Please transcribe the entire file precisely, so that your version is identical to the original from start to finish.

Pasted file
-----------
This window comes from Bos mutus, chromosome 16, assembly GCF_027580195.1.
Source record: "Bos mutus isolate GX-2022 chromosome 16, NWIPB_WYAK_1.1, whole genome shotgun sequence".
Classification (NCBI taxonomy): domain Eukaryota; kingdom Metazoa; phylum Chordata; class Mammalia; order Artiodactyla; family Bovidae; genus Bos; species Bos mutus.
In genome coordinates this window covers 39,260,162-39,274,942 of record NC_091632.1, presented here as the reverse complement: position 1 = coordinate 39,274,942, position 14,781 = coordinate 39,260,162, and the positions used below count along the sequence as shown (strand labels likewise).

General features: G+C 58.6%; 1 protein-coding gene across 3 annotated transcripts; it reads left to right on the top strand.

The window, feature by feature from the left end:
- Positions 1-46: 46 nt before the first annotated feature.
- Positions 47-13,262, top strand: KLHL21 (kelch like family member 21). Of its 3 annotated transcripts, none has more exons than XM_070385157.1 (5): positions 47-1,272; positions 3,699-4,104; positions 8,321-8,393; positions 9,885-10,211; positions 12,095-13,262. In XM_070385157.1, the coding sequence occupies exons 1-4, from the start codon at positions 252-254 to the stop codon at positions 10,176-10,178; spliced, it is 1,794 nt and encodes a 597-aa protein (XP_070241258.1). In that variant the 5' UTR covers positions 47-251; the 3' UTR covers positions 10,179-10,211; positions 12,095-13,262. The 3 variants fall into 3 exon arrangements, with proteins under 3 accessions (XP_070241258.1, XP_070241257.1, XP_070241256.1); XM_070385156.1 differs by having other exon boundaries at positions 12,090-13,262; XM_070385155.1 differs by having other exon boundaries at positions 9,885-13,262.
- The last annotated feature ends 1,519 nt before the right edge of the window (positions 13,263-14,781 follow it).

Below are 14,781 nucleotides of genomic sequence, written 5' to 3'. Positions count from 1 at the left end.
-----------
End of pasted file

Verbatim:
This window comes from Bos mutus, chromosome 16, assembly GCF_027580195.1.
Source record: "Bos mutus isolate GX-2022 chromosome 16, NWIPB_WYAK_1.1, whole genome shotgun sequence".
Classification (NCBI taxonomy): domain Eukaryota; kingdom Metazoa; phylum Chordata; class Mammalia; order Artiodactyla; family Bovidae; genus Bos; species Bos mutus.
In genome coordinates this window covers 39,260,162-39,274,942 of record NC_091632.1, presented here as the reverse complement: position 1 = coordinate 39,274,942, position 14,781 = coordinate 39,260,162, and the positions used below count along the sequence as shown (strand labels likewise).

General features: G+C 58.6%; 1 protein-coding gene across 3 annotated transcripts; it reads left to right on the top strand.

The window, feature by feature from the left end:
- Positions 1-46: 46 nt before the first annotated feature.
- Positions 47-13,262, top strand: KLHL21 (kelch like family member 21). Of its 3 annotated transcripts, none has more exons than XM_070385157.1 (5): positions 47-1,272; positions 3,699-4,104; positions 8,321-8,393; positions 9,885-10,211; positions 12,095-13,262. In XM_070385157.1, the coding sequence occupies exons 1-4, from the start codon at positions 252-254 to the stop codon at positions 10,176-10,178; spliced, it is 1,794 nt and encodes a 597-aa protein (XP_070241258.1). In that variant the 5' UTR covers positions 47-251; the 3' UTR covers positions 10,179-10,211; positions 12,095-13,262. The 3 variants fall into 3 exon arrangements, with proteins under 3 accessions (XP_070241258.1, XP_070241257.1, XP_070241256.1); XM_070385156.1 differs by having other exon boundaries at positions 12,090-13,262; XM_070385155.1 differs by having other exon boundaries at positions 9,885-13,262.
- The last annotated feature ends 1,519 nt before the right edge of the window (positions 13,263-14,781 follow it).

Below are 14,781 nucleotides of genomic sequence, written 5' to 3'. Positions count from 1 at the left end.